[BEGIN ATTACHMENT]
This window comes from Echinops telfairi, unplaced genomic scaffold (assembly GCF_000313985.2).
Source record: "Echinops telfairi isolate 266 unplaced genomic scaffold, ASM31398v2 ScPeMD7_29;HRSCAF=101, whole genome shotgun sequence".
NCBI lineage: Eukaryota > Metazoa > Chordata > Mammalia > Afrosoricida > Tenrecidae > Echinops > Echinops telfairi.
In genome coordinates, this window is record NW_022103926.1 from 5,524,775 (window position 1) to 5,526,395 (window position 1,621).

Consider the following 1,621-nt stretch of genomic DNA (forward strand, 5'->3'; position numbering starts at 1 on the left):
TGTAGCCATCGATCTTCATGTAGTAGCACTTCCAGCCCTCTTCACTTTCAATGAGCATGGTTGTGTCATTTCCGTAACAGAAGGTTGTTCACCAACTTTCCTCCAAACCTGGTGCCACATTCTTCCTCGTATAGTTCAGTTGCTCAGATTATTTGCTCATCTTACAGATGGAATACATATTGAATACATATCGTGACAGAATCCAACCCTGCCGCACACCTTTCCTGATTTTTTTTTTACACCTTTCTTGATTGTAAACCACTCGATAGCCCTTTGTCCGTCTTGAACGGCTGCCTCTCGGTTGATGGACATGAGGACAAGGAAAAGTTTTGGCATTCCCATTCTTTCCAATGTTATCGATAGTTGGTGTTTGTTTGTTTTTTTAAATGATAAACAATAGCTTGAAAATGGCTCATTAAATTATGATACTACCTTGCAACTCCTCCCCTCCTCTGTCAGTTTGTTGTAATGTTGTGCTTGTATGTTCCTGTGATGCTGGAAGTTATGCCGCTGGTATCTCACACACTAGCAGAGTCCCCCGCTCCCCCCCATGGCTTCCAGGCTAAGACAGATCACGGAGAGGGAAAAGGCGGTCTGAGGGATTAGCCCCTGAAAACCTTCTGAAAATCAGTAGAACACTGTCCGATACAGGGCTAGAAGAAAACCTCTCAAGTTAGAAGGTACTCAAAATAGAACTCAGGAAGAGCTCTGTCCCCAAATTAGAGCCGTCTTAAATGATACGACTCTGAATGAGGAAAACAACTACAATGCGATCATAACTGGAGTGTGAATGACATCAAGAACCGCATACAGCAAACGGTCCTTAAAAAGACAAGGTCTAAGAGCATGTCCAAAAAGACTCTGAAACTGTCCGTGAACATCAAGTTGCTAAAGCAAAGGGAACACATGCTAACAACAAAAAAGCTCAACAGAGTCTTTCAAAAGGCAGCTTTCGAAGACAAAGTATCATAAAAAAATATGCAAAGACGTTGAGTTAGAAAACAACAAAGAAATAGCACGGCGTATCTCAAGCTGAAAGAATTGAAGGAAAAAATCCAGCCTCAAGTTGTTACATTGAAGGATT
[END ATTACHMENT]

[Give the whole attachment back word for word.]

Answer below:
This window comes from Echinops telfairi, unplaced genomic scaffold (assembly GCF_000313985.2).
Source record: "Echinops telfairi isolate 266 unplaced genomic scaffold, ASM31398v2 ScPeMD7_29;HRSCAF=101, whole genome shotgun sequence".
NCBI lineage: Eukaryota > Metazoa > Chordata > Mammalia > Afrosoricida > Tenrecidae > Echinops > Echinops telfairi.
In genome coordinates, this window is record NW_022103926.1 from 5,524,775 (window position 1) to 5,526,395 (window position 1,621).

Consider the following 1,621-nt stretch of genomic DNA (forward strand, 5'->3'; position numbering starts at 1 on the left):
TGTAGCCATCGATCTTCATGTAGTAGCACTTCCAGCCCTCTTCACTTTCAATGAGCATGGTTGTGTCATTTCCGTAACAGAAGGTTGTTCACCAACTTTCCTCCAAACCTGGTGCCACATTCTTCCTCGTATAGTTCAGTTGCTCAGATTATTTGCTCATCTTACAGATGGAATACATATTGAATACATATCGTGACAGAATCCAACCCTGCCGCACACCTTTCCTGATTTTTTTTTTACACCTTTCTTGATTGTAAACCACTCGATAGCCCTTTGTCCGTCTTGAACGGCTGCCTCTCGGTTGATGGACATGAGGACAAGGAAAAGTTTTGGCATTCCCATTCTTTCCAATGTTATCGATAGTTGGTGTTTGTTTGTTTTTTTAAATGATAAACAATAGCTTGAAAATGGCTCATTAAATTATGATACTACCTTGCAACTCCTCCCCTCCTCTGTCAGTTTGTTGTAATGTTGTGCTTGTATGTTCCTGTGATGCTGGAAGTTATGCCGCTGGTATCTCACACACTAGCAGAGTCCCCCGCTCCCCCCCATGGCTTCCAGGCTAAGACAGATCACGGAGAGGGAAAAGGCGGTCTGAGGGATTAGCCCCTGAAAACCTTCTGAAAATCAGTAGAACACTGTCCGATACAGGGCTAGAAGAAAACCTCTCAAGTTAGAAGGTACTCAAAATAGAACTCAGGAAGAGCTCTGTCCCCAAATTAGAGCCGTCTTAAATGATACGACTCTGAATGAGGAAAACAACTACAATGCGATCATAACTGGAGTGTGAATGACATCAAGAACCGCATACAGCAAACGGTCCTTAAAAAGACAAGGTCTAAGAGCATGTCCAAAAAGACTCTGAAACTGTCCGTGAACATCAAGTTGCTAAAGCAAAGGGAACACATGCTAACAACAAAAAAGCTCAACAGAGTCTTTCAAAAGGCAGCTTTCGAAGACAAAGTATCATAAAAAAATATGCAAAGACGTTGAGTTAGAAAACAACAAAGAAATAGCACGGCGTATCTCAAGCTGAAAGAATTGAAGGAAAAAATCCAGCCTCAAGTTGTTACATTGAAGGATT